Another monument in honor of Janus that still stands in Rome today is the Arch of Janus Quadrifrons, which is in the Forum Boarium. It is one of those unique four-way arches, and, according to Banister Fletcher, is "of poor design." What is most interesting about this arch, however, is that it was constructed under Constantine the Great after he converted to Christianity. I believe this signifies two important facts. First, the aristocratic and pagan population of Rome still had tremendous influence and power. Second, whoever designed this arch was extremely clever in that Janus, precisely because of his "two faced" nature, was the perfect god to reflect Constantine's own political position--exactly because of his conversion from paganism to Christianity, Constantine himself is Rome's ultimate Janus-like emperor. [Personally, I can't help but believe that it was Constantine's mother Helena that thought all this poignant symbolism through.] And, in an almost too good to be true sense, the Arch of Janus may well have predicted (looked towards) European architecture's next 1200 years: Banister Fletcher notes "it has a simple cross-vault with embedded brick box-ribs at the groins, affording a further instance of the progressive character of Roman construction techniques: such ribs are possibly the prototypes of Gothic rib vaults." [Fletcher is being a little two faced himself here -- first the Arch of Janus is not good design, and then the arch is progressive construction!] Could it really be that the first ribbed cross-vaults ever were built in late antiquity? Do these vaults, built by ancient Rome's first Christian emperor, unwittingly and uncannily prophesies a whole new future era of Western architecture? [And is it possible that Helena, besides being the first master architect of Christianity, is also the world's proto-Gothic architect?]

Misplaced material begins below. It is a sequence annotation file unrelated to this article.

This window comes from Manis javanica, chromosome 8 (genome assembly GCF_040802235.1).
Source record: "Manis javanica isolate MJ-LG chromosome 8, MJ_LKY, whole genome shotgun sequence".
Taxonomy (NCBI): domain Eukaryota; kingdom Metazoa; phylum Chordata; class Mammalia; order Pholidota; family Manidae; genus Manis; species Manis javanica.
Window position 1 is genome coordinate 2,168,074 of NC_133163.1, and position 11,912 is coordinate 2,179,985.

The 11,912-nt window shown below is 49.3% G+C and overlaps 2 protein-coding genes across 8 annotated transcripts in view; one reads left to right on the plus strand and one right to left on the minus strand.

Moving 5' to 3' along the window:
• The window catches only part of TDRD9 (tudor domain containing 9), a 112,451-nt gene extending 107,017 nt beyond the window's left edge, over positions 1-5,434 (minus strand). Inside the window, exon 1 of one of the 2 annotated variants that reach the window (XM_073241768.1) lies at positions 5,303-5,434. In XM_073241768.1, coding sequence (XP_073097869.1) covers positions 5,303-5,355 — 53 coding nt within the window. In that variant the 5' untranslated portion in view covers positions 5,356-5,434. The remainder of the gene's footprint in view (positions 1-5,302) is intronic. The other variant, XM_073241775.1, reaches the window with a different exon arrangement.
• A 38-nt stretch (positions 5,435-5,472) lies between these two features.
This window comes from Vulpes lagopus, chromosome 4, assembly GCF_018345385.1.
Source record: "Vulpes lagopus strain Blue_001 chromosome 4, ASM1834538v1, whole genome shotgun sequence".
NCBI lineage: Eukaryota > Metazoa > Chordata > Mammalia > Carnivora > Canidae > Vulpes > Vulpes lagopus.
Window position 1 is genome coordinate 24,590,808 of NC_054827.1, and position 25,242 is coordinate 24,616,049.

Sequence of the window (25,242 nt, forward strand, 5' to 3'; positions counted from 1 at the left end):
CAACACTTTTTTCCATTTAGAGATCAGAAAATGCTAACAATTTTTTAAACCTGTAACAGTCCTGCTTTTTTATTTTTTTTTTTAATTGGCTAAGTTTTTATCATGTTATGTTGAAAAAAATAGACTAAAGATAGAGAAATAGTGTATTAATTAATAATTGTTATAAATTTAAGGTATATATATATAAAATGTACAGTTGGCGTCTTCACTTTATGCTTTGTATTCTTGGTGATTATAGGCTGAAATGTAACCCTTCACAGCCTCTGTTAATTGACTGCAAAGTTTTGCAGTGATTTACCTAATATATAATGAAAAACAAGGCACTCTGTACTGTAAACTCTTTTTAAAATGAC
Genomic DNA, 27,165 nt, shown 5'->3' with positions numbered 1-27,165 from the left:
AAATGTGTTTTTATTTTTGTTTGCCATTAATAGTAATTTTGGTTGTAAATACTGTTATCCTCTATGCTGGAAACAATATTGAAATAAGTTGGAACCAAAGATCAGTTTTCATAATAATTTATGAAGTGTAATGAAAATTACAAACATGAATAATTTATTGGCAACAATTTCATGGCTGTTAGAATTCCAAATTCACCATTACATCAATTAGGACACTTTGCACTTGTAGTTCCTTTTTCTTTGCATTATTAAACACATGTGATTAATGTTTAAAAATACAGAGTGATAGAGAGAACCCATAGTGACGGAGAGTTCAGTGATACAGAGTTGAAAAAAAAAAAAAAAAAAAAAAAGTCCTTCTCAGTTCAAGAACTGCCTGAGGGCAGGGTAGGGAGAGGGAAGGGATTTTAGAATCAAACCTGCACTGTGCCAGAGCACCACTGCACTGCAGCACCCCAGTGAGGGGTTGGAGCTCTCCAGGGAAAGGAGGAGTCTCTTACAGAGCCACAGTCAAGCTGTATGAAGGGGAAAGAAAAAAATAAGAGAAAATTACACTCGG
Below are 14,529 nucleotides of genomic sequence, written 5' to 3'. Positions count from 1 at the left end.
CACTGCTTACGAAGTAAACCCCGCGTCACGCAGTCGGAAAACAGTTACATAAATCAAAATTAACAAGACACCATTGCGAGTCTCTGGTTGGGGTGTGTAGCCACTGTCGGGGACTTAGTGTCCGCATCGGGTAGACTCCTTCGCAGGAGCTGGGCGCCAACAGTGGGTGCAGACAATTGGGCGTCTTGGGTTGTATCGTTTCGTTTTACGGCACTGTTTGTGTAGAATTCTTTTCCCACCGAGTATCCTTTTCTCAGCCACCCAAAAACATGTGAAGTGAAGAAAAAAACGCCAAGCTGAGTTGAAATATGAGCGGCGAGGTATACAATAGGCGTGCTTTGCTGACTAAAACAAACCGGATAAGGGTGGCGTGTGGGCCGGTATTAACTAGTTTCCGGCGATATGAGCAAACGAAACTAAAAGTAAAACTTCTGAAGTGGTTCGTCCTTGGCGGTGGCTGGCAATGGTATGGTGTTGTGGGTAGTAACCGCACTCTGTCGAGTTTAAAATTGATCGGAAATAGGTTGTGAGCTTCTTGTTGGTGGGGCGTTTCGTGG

Constantine converted to Christianity the night before the Battle at the Milvian Bridge (October 28, 312) which lead into the City of Rome. He saw a vision of the (Christ) Cross in the sky, and hence ordered his troops to paint the (Christ) Cross on their shields. Constantine was victorious over the usurpative emperor Maxentius, and on October 29 entered Rome in triumph. Constantine's mother, St. Helena, is most known for having discovered the True Cross in Jerusalem (most recently dated c. 324-25). If you asked me, I'd say the "signs" surrounding this incredible mother-son team are still appearing.

1999.05.21 16:40
Agonalia postscript
As odd as it sounds, only after sending the initial Agonalia post did two things occur to me:
1. the space created by the plan of the four-way Arch of Janus essentially forms a cross.
2. Only Helena is honored as a saint in the Roman Catholic Church, and her feast is celebrated the 18th of August. The Greek Orthodox Church, on the other hand (or is it other face?), honors both Helena and Constantine as saints, and they share a combined feast day, which happens to be today, May 21st.

00052101 Janus Quadrifons plan   206bi01
00052102 Extrusion Play 000 model perspective   230ai11   b

2002.05.21 15:27
Jerusalem SKY
...a link to
cartome.org/jerusalem-sky.introduction.htm -- a nice project.
The first sentence reads: